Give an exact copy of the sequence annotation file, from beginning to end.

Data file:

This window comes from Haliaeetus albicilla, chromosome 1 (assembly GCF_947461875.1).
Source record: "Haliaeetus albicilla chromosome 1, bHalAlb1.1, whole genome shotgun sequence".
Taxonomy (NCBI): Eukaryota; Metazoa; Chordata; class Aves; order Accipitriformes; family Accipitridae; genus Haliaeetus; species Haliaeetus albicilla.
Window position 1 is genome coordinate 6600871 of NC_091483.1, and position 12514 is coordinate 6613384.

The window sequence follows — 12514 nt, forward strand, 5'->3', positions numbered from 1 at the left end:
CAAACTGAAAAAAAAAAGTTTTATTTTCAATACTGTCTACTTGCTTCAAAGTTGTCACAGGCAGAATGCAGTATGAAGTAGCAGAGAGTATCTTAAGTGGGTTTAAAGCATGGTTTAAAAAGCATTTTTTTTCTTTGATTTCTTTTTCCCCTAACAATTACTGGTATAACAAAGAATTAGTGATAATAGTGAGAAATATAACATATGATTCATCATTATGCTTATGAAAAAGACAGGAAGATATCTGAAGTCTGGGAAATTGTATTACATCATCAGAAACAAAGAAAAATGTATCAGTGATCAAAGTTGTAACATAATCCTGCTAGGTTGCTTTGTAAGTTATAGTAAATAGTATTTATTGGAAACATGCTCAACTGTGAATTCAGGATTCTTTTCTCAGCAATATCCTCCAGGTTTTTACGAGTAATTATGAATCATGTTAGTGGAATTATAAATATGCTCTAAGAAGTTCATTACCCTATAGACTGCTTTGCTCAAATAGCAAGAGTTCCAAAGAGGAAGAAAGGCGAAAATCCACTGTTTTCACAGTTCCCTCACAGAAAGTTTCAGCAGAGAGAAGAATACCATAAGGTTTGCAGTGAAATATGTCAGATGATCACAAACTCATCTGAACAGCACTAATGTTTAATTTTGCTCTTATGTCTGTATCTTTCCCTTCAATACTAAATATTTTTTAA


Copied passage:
This window comes from Haliaeetus albicilla, chromosome 1 (assembly GCF_947461875.1).
Source record: "Haliaeetus albicilla chromosome 1, bHalAlb1.1, whole genome shotgun sequence".
Taxonomy (NCBI): Eukaryota; Metazoa; Chordata; class Aves; order Accipitriformes; family Accipitridae; genus Haliaeetus; species Haliaeetus albicilla.
Window position 1 is genome coordinate 6600871 of NC_091483.1, and position 12514 is coordinate 6613384.

The window sequence follows — 12514 nt, forward strand, 5'->3', positions numbered from 1 at the left end:
CAAACTGAAAAAAAAAAGTTTTATTTTCAATACTGTCTACTTGCTTCAAAGTTGTCACAGGCAGAATGCAGTATGAAGTAGCAGAGAGTATCTTAAGTGGGTTTAAAGCATGGTTTAAAAAGCATTTTTTTTCTTTGATTTCTTTTTCCCCTAACAATTACTGGTATAACAAAGAATTAGTGATAATAGTGAGAAATATAACATATGATTCATCATTATGCTTATGAAAAAGACAGGAAGATATCTGAAGTCTGGGAAATTGTATTACATCATCAGAAACAAAGAAAAATGTATCAGTGATCAAAGTTGTAACATAATCCTGCTAGGTTGCTTTGTAAGTTATAGTAAATAGTATTTATTGGAAACATGCTCAACTGTGAATTCAGGATTCTTTTCTCAGCAATATCCTCCAGGTTTTTACGAGTAATTATGAATCATGTTAGTGGAATTATAAATATGCTCTAAGAAGTTCATTACCCTATAGACTGCTTTGCTCAAATAGCAAGAGTTCCAAAGAGGAAGAAAGGCGAAAATCCACTGTTTTCACAGTTCCCTCACAGAAAGTTTCAGCAGAGAGAAGAATACCATAAGGTTTGCAGTGAAATATGTCAGATGATCACAAACTCATCTGAACAGCACTAATGTTTAATTTTGCTCTTATGTCTGTATCTTTCCCTTCAATACTAAATATTTTTTAA